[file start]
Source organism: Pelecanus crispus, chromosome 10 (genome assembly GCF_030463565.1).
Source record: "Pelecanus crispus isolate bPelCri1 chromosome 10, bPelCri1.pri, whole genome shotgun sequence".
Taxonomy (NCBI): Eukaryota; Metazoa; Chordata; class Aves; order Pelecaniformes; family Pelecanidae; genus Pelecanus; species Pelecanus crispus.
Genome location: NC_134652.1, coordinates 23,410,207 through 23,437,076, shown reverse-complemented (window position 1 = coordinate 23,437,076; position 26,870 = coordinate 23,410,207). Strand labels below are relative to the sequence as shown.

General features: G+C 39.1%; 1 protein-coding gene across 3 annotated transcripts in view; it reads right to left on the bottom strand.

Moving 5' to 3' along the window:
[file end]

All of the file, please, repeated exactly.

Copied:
Source organism: Pelecanus crispus, chromosome 10 (genome assembly GCF_030463565.1).
Source record: "Pelecanus crispus isolate bPelCri1 chromosome 10, bPelCri1.pri, whole genome shotgun sequence".
Taxonomy (NCBI): Eukaryota; Metazoa; Chordata; class Aves; order Pelecaniformes; family Pelecanidae; genus Pelecanus; species Pelecanus crispus.
Genome location: NC_134652.1, coordinates 23,410,207 through 23,437,076, shown reverse-complemented (window position 1 = coordinate 23,437,076; position 26,870 = coordinate 23,410,207). Strand labels below are relative to the sequence as shown.

General features: G+C 39.1%; 1 protein-coding gene across 3 annotated transcripts in view; it reads right to left on the bottom strand.

Moving 5' to 3' along the window: